Edition of composer Estêvão Lopes Morago’s motets for Advent “Erumpant montes”, “Montes Israel”, and “Laetentur caeli” (all for SSATB). Polyphony 5 ISMN 979-0-9007510-5-8 Work fully available at http://mpmp.pt/produto/polyphonia-5-estevao-lopes-morago-erumpant-montes-montes-israel-laetentur-caeli/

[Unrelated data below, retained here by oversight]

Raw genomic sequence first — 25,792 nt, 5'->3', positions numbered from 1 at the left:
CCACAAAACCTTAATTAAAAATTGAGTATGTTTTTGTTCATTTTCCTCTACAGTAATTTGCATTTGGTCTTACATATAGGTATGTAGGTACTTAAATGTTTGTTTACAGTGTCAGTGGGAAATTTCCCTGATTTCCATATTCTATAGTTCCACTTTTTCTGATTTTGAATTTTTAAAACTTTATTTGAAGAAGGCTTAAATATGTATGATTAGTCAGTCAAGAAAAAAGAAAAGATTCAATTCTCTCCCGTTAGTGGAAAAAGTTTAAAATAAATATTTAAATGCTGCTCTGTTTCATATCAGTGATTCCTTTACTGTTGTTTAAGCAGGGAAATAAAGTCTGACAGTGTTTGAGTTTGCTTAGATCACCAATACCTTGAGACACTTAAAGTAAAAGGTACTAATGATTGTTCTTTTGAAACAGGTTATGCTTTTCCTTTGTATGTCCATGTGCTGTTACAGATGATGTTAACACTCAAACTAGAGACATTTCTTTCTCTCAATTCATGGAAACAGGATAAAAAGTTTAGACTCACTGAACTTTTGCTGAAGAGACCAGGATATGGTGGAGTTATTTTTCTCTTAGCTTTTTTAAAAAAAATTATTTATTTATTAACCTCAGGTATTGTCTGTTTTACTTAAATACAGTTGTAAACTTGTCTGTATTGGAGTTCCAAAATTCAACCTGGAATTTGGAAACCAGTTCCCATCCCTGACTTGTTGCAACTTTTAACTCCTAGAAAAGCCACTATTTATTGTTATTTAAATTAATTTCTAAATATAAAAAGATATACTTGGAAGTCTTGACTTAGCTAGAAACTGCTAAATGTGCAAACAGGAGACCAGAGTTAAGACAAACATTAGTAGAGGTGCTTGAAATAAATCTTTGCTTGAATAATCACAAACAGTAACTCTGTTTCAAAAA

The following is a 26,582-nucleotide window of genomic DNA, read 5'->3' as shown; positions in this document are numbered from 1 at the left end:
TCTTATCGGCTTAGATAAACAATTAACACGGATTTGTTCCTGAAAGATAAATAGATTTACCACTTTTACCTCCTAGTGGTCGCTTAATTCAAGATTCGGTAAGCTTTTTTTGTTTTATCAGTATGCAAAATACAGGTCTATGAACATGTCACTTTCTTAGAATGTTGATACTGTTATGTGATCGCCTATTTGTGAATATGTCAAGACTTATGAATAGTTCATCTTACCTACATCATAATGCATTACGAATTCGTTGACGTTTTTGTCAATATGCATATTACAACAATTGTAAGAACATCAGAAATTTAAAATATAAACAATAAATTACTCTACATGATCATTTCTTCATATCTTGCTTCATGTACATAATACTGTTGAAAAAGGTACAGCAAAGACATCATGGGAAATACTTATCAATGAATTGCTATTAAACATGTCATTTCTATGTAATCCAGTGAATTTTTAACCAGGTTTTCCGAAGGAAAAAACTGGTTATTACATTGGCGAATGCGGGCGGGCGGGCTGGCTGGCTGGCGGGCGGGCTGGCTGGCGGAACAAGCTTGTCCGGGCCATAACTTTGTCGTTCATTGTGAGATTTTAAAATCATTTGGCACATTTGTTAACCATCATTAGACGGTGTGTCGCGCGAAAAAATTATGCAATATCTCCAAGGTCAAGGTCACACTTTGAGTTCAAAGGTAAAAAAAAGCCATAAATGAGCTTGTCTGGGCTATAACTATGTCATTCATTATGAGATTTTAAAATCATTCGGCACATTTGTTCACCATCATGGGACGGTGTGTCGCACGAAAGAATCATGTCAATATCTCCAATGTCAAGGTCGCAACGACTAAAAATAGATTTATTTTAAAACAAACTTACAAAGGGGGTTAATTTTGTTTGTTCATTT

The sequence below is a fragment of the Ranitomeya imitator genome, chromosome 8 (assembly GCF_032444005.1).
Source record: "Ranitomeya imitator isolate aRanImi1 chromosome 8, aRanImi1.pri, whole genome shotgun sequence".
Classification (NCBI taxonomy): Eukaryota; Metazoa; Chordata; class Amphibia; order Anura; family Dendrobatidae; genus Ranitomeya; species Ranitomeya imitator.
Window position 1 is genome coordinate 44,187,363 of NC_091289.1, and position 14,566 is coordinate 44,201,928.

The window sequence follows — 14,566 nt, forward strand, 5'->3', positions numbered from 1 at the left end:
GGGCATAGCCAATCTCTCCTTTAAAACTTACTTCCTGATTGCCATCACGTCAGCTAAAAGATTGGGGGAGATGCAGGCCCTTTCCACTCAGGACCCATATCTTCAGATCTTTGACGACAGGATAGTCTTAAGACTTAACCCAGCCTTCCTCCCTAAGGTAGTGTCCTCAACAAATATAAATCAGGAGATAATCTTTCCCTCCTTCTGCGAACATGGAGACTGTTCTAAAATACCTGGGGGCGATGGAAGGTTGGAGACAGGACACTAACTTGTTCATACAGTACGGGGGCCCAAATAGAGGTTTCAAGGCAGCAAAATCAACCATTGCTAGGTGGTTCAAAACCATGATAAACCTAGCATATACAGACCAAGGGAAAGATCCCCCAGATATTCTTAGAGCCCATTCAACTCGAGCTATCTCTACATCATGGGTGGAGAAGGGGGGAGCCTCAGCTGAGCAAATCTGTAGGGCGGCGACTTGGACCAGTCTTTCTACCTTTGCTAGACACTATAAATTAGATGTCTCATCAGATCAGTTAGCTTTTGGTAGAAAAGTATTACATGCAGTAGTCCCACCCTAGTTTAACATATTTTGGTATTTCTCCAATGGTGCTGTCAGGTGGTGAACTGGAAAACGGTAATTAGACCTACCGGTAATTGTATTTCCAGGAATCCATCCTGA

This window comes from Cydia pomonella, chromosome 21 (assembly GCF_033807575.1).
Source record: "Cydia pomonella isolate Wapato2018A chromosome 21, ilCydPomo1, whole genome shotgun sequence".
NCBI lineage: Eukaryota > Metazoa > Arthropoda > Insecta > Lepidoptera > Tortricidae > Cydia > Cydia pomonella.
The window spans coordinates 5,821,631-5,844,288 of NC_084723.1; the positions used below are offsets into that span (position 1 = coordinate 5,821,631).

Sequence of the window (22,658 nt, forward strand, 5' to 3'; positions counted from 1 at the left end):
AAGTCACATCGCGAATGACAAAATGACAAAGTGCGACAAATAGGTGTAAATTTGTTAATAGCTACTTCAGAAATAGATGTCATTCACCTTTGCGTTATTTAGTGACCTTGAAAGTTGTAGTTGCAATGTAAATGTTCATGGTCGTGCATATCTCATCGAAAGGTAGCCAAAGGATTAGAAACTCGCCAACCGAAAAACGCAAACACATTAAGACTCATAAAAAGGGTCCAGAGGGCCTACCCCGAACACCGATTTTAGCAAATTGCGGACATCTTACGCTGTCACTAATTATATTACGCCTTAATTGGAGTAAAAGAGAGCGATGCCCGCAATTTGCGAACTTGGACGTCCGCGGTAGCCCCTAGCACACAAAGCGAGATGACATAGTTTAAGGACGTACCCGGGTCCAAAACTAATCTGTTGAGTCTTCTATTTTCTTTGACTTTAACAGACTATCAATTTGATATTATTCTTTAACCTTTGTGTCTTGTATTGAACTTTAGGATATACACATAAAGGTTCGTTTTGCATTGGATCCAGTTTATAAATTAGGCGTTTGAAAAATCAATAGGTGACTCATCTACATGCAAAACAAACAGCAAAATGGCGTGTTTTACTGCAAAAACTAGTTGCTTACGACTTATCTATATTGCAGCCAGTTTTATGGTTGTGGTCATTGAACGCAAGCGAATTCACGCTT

Several books containing polyphonic works by Giovanni Pierluigi da Palestrina were copied during the first half of the eighteenth century for use in the churches of Évora and Elvas, and the chapel of the Ducal Palace in Vila Viçosa. This was probably a consequence following the desire of the Portuguese King D. João V and the import of the so-called “Roman monumental style” for the religious musical institutions of Lisbon, a model that markedly influenced the composition of sacred music in Portugal during the eighteenth century. Together with works in concertato style, the Roman style was largely based on the return to old practices such as the writing and performance of vocal polyphony in the Palestrinian style, imitating the musical practices of the Capella Giulia in Rome. Besides the churches of Lisbon, most of the other Portuguese musical religious institutions adopted this practice. In the case of Alentejo we find several choirbooks copied for the ducal chapel in Vila Viçosa and the cathedrals of Évora and Elvas, where music of Palestrina coexisted with manuscripts and prints of other Portuguese (i.e. Manuel Cardoso, Duarte Lobo and Filipe de Magalhães) and Spanish (i.e. Juan Navarro, Juan Esquivel and Tomás Luis de Victoria) masters. Following the network of these musical centres with the Spanish counterparts – notably the Capilla Real in Madrid – this study will focus on the works of Palestrina extant in Évora, Elvas and Vila Viçosa and the links to a possible circulation network based in Madrid in the first half of the eighteenth century.